Writing Tests

The code module for the worksheet used to create or edit tests must contain procedures that import and export data between the mapped ranges in the worksheet and the two XML files that describe a test document's properties and its problems.

The first procedure listed is the Click() event of the Command Button control labeled Save File (see Figure 8.11). This procedure exports the data entered in the lists to two separate XML files (the test and test properties files). Both file names are obtained from cell A2 in the worksheet. The test properties file name is appended with a p just before the xml file extension.

When a worksheet already contains an Excel list mapped to an XML document file, you can use the XmlMap object to export the current data from the list to the file. This is exactly what I've done here. I set the XmlMap object variable to its corresponding XML map in the worksheet using the name defined when the XML document was first imported into the worksheet. The names of the XML maps can be found in the XML Source Task Pane (select Data, XML, XML Source). After testing to see if the map is exportable (IsExportable property), I invoked the Export() method of the XmlMap object to export the data from the list to the file specified in the URL argument. With the Overwrite argument set to true, an existing file is replaced with the current data; however, if the file doesn't exist, then a new one is created. This means this event procedure can be used to save new test files or save edits to existing test files.

Finally, because the event procedure involves file I/O, I have added a basic error handler to output the nature of the error to the user via a message box before ending the program.

Option Explicit

Private Sub cmdFileSave_Click()

Dim mapProperties As XmlMap, mapTests As XmlMap Dim pathProperties As String, pathTests As String

On Error GoTo ExportError

'Save the new exam as an xml file (one for test properties 'and one for test).

pathProperties = ActiveWorkbook.Path & "\TestProperties\" & Range("A2").Value & "p.xml" pathTests = ActiveWorkbook.Path & "\Tests\" & Range("A2").Value & ".xml" Set mapProperties = ActiveWorkbook.XmlMaps("test_properties_Map") Set mapTests = ActiveWorkbook.XmlMaps("test_Map")

If mapProperties.IsExportable Then mapProperties.Export URL:=pathProperties, Overwrite:=True


MsgBox "XML map is not exportable!", vbOKOnly, "XML Map" End If

If mapTests.IsExportable Then mapTests.Export URL:=pathTests, Overwrite:=True


MsgBox "XML map is not exportable!", vbOKOnly, "XML Map" End If Exit Sub


MsgBox "Test file not saved." & Err.Description, vbOKOnly, _ "File Save Error: " & Err.Number

End End Sub

When the user decides to edit an existing test file, a click of the Command Button labeled Open File sends program execution to its Click() event procedure. I have used this procedure to display a file open dialog containing a list of test property files from which the user must choose one. The data in the selected file, along with the data in its test file counterpart, are then imported into the worksheet. For example, if the user selects the file testlp.xml, its data is imported into the mapped range A2:C2 and the value of its fileID attribute specifies the test file to import into the test_Map range. I have written two custom procedures (GetXMLFile() and OpenXMLFile()) to handle these tasks.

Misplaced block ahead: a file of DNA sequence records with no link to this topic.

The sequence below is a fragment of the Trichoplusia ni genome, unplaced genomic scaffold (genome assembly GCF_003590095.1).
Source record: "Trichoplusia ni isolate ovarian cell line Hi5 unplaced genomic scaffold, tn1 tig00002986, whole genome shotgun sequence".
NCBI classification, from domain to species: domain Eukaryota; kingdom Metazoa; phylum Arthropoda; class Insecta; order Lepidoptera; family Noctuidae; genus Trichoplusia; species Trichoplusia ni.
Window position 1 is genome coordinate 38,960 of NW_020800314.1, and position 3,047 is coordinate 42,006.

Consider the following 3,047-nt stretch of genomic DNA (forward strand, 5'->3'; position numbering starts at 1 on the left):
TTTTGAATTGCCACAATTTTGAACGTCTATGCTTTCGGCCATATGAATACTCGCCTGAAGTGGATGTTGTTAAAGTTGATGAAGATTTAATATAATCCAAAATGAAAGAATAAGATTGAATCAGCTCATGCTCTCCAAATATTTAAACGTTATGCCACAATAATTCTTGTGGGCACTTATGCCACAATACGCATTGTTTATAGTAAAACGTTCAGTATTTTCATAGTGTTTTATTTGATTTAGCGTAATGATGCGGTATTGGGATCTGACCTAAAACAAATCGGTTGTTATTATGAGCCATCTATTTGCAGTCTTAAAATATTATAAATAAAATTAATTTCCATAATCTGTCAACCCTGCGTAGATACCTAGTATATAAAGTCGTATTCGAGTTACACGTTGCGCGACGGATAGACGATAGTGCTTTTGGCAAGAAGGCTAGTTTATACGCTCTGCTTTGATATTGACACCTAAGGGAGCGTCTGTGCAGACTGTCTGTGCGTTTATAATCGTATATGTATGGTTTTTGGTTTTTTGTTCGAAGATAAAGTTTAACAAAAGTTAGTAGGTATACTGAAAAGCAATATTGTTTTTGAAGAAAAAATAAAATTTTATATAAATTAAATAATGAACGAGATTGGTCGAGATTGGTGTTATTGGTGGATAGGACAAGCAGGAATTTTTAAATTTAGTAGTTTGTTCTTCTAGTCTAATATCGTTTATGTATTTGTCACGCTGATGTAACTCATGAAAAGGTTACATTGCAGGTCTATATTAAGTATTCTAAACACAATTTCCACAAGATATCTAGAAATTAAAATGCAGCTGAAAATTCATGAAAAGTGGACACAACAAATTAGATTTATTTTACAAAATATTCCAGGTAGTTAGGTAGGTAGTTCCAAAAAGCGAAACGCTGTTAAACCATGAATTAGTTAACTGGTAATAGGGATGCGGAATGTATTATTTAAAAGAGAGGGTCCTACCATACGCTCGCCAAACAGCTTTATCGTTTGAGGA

Private Sub cmdFileOpen_Click() Dim fileName As String

'Import xml files to worksheet.

fileName = GetXmlFile If fileName <> "" Then

OpenXMLFile fileName End If End Sub

The GetXMLFile() function procedure uses a FileDialog object (refer to Chapter 7) to display an Open dialog box. I set the file path to the TestProperties directory that contains the test property XML files and added a FileDialogFilters object to ensure the dialog box lists only XML files. The selected file is returned to the calling procedure as a string where it is passed to the OpenXMLFile() procedure. The Open dialog is shown in Figure 8.13.

Private Function GetXmlFile() As String Dim fileDiag As FileDialog Dim fPath As String fPath = ActiveWorkbook.path & "\TestProperties\"

'Configure and show the open dialog. 'Open the file selected by the user.

Set fileDiag = Application.FileDialog(msoFileDialogOpen) With fileDiag 'Configure dialog box .Filters.Clear

.Filters.Add Description:="XML", Extensions:="*.xml", Position:=1 .Filterlndex = 1 .AllowMultiSelect = False .Title = "Select XMl Test File" .InitialFileName = fPath If .Show = -1 Then 'User clicked Open GetXmlFile = .SelectedItems.Item(l) End If End With End Function

The Open dialog for selecting existing test files.

The Open dialog for selecting existing test files.

I added the OpenXMLFile() procedure to a standard code module and gave it public scope because it has to be called from other object code modules in the program. The procedure first uses the string from the fileName argument to import the test properties data from the XML file to the cells in the list. The XmlImport() method of the Workbook object imports the data from the XML document file. It is worth reiterating that the XML document file structure must match the existing XML map structure in the workbook. If the two structures do not match, Excel ignores the command.

Public Sub OpenXMLFile(fileName As String) Dim ws As Worksheet

On Error GoTo ImportError

'Open the test properties and test XML files.

Set ws = Worksheets("Create_Edit_Tests") ActiveWorkbook.Xmllmport URL:=fileName, _

ImportMap:=ActiveWorkbook.XmlMaps("test_properties_Map"), Overwrite:=True ws.Columns("A:C").ColumnWidth = 7

ActiveWorkbook.Xmllmport URL:=ActiveWorkbook.path & _ "\Tests\" & ws.Range("A2").Value & _ ".xml", ImportMap:=ActiveWorkbook.XmlMaps("test_Map"), _ Overwrite:=True Exit Sub


MsgBox "Could not import XML file." & Err.Description, _ vbOKOnly, "File Import Error: " & Err.Number

End End Sub

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